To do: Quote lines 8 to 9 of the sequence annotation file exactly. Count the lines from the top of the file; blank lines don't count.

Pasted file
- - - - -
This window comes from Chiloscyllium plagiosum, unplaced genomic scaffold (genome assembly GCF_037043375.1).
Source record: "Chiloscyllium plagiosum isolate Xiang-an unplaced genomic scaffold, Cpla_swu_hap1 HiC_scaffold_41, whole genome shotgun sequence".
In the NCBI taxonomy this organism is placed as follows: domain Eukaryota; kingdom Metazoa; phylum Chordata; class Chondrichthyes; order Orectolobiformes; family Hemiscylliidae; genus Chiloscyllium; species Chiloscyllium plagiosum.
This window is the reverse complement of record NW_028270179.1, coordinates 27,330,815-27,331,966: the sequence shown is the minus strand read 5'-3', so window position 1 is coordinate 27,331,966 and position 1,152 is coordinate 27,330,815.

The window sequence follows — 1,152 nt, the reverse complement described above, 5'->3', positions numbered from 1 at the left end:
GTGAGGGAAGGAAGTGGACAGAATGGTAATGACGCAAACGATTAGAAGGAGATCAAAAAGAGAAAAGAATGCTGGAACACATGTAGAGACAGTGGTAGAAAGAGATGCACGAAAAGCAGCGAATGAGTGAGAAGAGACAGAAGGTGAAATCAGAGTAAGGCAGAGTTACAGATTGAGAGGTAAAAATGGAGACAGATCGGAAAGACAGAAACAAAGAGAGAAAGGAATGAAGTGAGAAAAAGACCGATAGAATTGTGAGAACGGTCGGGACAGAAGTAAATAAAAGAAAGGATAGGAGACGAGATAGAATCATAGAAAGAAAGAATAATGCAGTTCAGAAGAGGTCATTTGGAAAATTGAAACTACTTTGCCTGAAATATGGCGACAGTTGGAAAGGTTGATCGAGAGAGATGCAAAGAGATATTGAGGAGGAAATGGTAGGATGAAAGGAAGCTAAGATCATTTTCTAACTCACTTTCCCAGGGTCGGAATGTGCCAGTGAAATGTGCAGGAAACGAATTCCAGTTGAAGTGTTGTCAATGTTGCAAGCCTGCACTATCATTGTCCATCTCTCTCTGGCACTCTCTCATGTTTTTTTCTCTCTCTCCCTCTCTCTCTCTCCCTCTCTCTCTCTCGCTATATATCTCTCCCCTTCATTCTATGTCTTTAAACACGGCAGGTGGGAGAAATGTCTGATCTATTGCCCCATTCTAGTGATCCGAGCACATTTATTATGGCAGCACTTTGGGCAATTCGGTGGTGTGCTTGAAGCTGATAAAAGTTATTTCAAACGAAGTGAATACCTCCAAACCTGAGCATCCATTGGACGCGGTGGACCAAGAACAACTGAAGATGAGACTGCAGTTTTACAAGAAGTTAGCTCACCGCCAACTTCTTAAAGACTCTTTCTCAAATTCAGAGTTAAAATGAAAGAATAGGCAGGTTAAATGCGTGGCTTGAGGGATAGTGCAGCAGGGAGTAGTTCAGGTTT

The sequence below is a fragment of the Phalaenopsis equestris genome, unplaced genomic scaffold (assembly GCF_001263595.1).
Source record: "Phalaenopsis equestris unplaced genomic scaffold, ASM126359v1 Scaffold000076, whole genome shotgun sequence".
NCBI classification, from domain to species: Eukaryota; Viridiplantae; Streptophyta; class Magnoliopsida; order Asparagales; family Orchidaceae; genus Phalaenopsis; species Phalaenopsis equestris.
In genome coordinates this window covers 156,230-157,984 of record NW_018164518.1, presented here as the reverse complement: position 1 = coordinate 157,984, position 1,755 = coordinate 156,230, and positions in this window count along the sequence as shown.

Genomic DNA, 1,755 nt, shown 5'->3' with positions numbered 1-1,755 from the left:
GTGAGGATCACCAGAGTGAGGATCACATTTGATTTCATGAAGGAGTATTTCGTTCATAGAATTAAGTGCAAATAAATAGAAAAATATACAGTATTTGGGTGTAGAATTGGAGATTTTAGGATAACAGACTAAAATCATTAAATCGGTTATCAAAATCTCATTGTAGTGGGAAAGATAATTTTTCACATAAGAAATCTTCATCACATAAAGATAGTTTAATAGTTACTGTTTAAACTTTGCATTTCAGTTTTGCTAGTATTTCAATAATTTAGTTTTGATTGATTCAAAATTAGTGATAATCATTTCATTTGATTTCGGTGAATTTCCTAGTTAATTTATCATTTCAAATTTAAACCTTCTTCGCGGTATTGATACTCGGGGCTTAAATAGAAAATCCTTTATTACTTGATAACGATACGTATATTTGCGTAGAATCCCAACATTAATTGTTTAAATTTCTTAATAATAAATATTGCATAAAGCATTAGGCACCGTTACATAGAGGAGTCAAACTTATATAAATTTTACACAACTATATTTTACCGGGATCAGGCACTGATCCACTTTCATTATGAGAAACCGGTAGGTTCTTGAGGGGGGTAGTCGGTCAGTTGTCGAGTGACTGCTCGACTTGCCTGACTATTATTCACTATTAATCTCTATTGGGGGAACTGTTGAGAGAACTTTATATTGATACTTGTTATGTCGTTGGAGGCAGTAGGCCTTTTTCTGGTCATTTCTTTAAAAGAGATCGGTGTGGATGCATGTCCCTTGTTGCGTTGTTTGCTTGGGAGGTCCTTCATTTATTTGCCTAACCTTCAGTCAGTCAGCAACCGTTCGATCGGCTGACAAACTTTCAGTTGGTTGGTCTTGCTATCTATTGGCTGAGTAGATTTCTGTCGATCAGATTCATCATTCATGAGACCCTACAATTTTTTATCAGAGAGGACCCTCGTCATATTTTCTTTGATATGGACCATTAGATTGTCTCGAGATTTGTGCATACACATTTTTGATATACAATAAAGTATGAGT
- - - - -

Source record: "Phalaenopsis equestris unplaced genomic scaffold, ASM126359v1 Scaffold000076, whole genome shotgun sequence".
NCBI classification, from domain to species: Eukaryota; Viridiplantae; Streptophyta; class Magnoliopsida; order Asparagales; family Orchidaceae; genus Phalaenopsis; species Phalaenopsis equestris.